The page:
How Huawei will overcome the US chip ban

How Huawei will overcome the US chip ban

The ban on Huawei that was imposed by the United States after it was determined by the administration of Donald Trump that the Chinese corporation constituted a threat to the country’s national security has become the great soap opera of our century.

Now, the Asian corporation is making preparations to avoid being blocked in this way.

In the year 2020, the United States amended a regulation governing exports in order to prohibit foundries that manufactured chips utilising American technology from sending cutting-edge semiconductors to Huawei, who at the time was the most successful smartphone maker in the world.

Apple was TSMC’s top customer at the time, but Huawei was the foundry’s second largest customer overall, making Huawei the world’s second largest customer overall.

This, together with the limitations that the United States placed on Huawei the year before, contributed to make life tough for the Chinese company that is regarded as a security danger in the United States.

Huawei has, from the beginning, made efforts to gain an advantage. For instance, he did not include Android because he wanted to concentrate on the company’s own operating system, which is now working on the HarmonyOS 3.0 version.

In addition, it has been successful in acquiring 4nm Snapdragon 8+ Gen 1 CPUs for its mobile devices, but with modifications that prevent their usage with 5G networks.

In other words, they have the most powerful SoC available right now, despite the fact that it is unable to connect to 5G networks.

Plans for Huawei to make a comeback in the smartphone manufacturing industry
In conclusion. Huawei has not given up and has no plans to do so in the foreseeable future. According to Bloomberg, Huawei is providing financial support to a start-up chipmaker located in Shenzhen.

This chipmaker has the ability to place orders for chipmaking equipment even to nations outside of China. Huawei’s ultimate goal is to create a plant that produces semiconductors.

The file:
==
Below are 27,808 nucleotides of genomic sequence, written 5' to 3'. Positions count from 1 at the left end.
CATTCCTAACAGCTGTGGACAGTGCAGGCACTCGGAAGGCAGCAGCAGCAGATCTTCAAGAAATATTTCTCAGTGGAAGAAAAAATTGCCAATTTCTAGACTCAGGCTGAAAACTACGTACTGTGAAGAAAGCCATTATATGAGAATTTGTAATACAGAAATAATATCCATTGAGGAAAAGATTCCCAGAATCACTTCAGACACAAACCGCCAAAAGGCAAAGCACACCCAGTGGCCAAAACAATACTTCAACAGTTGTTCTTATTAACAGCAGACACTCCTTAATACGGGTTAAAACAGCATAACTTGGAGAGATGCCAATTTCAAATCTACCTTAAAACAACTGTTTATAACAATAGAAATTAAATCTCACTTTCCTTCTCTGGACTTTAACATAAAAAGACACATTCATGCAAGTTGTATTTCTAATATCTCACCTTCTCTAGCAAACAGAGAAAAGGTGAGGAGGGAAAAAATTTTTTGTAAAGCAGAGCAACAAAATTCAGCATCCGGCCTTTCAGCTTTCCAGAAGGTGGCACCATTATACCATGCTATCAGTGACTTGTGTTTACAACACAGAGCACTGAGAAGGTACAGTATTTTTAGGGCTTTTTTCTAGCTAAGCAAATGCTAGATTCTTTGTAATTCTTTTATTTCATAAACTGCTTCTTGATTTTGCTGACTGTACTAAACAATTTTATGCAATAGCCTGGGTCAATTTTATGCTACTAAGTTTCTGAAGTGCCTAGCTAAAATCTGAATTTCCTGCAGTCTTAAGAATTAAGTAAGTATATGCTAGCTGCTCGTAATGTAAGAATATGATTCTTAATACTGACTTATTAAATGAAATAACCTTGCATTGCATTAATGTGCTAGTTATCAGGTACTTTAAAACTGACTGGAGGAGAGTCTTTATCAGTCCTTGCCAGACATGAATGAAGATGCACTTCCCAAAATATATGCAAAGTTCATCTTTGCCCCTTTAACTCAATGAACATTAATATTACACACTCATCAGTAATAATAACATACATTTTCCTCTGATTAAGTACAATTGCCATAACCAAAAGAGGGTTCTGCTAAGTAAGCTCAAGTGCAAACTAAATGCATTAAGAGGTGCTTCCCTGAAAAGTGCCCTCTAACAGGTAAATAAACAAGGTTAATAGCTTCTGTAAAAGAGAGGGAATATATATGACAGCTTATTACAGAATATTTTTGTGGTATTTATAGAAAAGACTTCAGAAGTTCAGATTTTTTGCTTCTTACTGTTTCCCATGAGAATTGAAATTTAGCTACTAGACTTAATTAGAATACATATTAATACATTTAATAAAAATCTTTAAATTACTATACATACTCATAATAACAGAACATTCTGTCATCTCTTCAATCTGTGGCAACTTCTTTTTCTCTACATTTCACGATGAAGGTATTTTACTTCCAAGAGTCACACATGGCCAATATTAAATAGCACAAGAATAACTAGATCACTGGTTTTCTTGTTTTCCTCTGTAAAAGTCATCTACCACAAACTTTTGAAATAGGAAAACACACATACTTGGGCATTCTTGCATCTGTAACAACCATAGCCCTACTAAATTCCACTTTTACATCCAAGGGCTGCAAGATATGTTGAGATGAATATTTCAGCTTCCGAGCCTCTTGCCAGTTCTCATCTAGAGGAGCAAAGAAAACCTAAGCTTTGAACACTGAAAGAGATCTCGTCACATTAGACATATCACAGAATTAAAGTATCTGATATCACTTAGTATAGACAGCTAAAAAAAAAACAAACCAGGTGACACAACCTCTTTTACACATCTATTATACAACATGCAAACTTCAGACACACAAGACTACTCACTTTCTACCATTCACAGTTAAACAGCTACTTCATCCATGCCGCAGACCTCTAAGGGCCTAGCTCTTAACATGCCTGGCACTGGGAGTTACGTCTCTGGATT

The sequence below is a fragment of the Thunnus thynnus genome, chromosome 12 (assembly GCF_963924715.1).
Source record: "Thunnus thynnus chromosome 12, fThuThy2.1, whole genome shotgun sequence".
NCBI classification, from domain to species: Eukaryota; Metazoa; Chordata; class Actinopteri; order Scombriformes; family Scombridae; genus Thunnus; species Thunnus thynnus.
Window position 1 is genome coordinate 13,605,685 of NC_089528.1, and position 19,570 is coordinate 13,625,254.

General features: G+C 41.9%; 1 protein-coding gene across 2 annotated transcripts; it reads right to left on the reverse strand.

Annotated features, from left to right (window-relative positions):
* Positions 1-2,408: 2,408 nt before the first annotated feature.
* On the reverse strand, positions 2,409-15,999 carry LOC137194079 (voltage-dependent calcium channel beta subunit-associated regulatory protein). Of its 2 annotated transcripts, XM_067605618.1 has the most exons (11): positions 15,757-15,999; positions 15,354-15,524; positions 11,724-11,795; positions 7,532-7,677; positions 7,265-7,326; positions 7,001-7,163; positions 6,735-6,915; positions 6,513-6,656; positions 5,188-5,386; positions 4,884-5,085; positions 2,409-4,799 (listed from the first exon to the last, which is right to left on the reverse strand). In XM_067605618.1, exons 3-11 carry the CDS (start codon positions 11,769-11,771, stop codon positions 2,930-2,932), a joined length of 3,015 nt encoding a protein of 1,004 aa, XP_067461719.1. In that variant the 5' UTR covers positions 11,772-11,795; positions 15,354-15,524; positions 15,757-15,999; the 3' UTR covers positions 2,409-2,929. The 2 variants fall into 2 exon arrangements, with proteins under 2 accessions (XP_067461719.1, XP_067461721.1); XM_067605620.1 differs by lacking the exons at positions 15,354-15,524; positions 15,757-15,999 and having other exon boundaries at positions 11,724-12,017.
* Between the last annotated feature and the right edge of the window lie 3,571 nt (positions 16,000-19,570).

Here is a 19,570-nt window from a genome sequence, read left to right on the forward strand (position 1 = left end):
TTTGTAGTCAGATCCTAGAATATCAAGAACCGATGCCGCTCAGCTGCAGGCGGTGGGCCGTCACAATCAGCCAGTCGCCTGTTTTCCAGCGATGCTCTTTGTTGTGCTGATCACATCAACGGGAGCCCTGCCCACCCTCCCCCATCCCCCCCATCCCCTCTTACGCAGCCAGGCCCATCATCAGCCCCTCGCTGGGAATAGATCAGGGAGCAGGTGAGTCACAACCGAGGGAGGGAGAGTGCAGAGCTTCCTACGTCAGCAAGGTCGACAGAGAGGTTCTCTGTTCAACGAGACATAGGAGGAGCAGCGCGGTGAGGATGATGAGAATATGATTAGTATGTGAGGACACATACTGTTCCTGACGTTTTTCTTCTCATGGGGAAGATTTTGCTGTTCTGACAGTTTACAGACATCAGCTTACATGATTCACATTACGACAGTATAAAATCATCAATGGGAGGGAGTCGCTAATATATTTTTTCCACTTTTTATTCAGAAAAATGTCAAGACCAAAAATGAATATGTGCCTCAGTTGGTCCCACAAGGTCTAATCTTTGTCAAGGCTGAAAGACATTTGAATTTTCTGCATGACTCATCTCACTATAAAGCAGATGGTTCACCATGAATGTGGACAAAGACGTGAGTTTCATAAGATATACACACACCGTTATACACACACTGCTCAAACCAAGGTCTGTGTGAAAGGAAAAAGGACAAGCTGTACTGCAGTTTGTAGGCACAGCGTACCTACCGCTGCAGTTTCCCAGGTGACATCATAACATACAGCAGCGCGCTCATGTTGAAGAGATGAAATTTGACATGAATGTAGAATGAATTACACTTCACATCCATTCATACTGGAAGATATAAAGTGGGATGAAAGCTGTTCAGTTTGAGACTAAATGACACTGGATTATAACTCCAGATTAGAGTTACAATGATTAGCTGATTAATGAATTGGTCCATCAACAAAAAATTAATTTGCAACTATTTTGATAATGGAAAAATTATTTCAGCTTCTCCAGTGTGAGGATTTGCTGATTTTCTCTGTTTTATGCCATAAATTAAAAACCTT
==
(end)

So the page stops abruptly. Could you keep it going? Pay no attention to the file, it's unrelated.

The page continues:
According to public archives and satellite pictures, the business Pengxinwei IC Manufacturing Co., which is now being managed by an executive who once worked for Huawei, plans to construct a facility in the vicinity of Huawei’s headquarters. This information comes from subject-matter experts.

They indicate that Huawei has intentions to purchase anything from fifty percent to one hundred percent of the foundry’s production.

The semiconductor manufacturing equipment that was ordered by the corporation, which is known as PXW, is expected to arrive sometime during the first part of the year following the current one.

The EUV lithography machine is an essential piece of equipment that PXW may have problems acquiring for whatever reason. (Extreme Ultraviolet). These machines are roughly the size of a bus and are used to etch incredibly thin circuits.

They are manufactured and sold by the Dutch firm ASML, which is the only business in the world to do so.

Imagine how tiny these designs must be given that the most powerful semiconductors include billions of transistors (for instance, the A16 Bionic from Manzana has approximately 16 billion transistors within it), and you’ll have some idea of how thin these ideas are.

The Dutch government will not provide permission for a Chinese business to purchase one of these mammoth EUV lithography equipment, which cost in excess of $200 million each. Despite the significance of these machines for the creation of cutting-edge semiconductors.

SMIC, the largest foundry in China, claims that it has been able to make basic 7nm circuits without possessing an EUV lithography equipment. In comparison, TSMC and Samsung Foundry are mass-producing 3nm chips.

However, moving below 7nm will be impossible to achieve without an EUV lithography machine.

Although the Bloomberg story claims that It’s unclear if the semiconductor startup’s intentions would breach any of the US trade penalties against Huawei.

The corporation will have a difficult time locating all of the necessary equipment to produce chips for the next generation.

As is the case with Apple, Huawei designs its own chips, but because the company lacks manufacturing capabilities of its own, it contracts foundries to manufacture its Kirin processors.

Therefore, we will have to wait and observe how they do in the medium run. The ideas made by Huawei for the smartphone industry are missed.

news source: phonearena

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